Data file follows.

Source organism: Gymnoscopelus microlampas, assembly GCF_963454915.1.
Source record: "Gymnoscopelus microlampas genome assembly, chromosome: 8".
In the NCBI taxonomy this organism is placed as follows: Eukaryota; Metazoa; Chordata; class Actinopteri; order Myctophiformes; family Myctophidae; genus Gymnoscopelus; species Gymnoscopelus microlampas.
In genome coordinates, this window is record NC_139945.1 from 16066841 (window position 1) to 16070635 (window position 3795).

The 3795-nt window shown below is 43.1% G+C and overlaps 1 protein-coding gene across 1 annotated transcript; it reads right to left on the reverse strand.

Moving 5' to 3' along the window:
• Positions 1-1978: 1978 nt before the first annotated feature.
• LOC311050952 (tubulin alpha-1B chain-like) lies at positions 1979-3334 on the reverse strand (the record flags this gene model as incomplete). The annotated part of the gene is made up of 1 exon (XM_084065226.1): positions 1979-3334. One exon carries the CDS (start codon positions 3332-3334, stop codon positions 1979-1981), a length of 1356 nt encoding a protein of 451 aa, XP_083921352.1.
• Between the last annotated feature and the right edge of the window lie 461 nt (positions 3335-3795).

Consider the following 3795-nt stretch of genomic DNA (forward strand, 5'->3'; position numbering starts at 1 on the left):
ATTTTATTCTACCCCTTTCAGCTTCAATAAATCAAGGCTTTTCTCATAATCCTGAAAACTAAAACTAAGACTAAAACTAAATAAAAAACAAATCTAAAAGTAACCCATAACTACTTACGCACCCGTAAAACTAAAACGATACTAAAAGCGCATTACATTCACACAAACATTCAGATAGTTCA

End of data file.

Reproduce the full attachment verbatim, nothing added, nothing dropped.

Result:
Source organism: Gymnoscopelus microlampas, assembly GCF_963454915.1.
Source record: "Gymnoscopelus microlampas genome assembly, chromosome: 8".
In the NCBI taxonomy this organism is placed as follows: Eukaryota; Metazoa; Chordata; class Actinopteri; order Myctophiformes; family Myctophidae; genus Gymnoscopelus; species Gymnoscopelus microlampas.
In genome coordinates, this window is record NC_139945.1 from 16066841 (window position 1) to 16070635 (window position 3795).

The 3795-nt window shown below is 43.1% G+C and overlaps 1 protein-coding gene across 1 annotated transcript; it reads right to left on the reverse strand.

Moving 5' to 3' along the window:
• Positions 1-1978: 1978 nt before the first annotated feature.
• LOC311050952 (tubulin alpha-1B chain-like) lies at positions 1979-3334 on the reverse strand (the record flags this gene model as incomplete). The annotated part of the gene is made up of 1 exon (XM_084065226.1): positions 1979-3334. One exon carries the CDS (start codon positions 3332-3334, stop codon positions 1979-1981), a length of 1356 nt encoding a protein of 451 aa, XP_083921352.1.
• Between the last annotated feature and the right edge of the window lie 461 nt (positions 3335-3795).

Consider the following 3795-nt stretch of genomic DNA (forward strand, 5'->3'; position numbering starts at 1 on the left):
ATTTTATTCTACCCCTTTCAGCTTCAATAAATCAAGGCTTTTCTCATAATCCTGAAAACTAAAACTAAGACTAAAACTAAATAAAAAACAAATCTAAAAGTAACCCATAACTACTTACGCACCCGTAAAACTAAAACGATACTAAAAGCGCATTACATTCACACAAACATTCAGATAGTTCA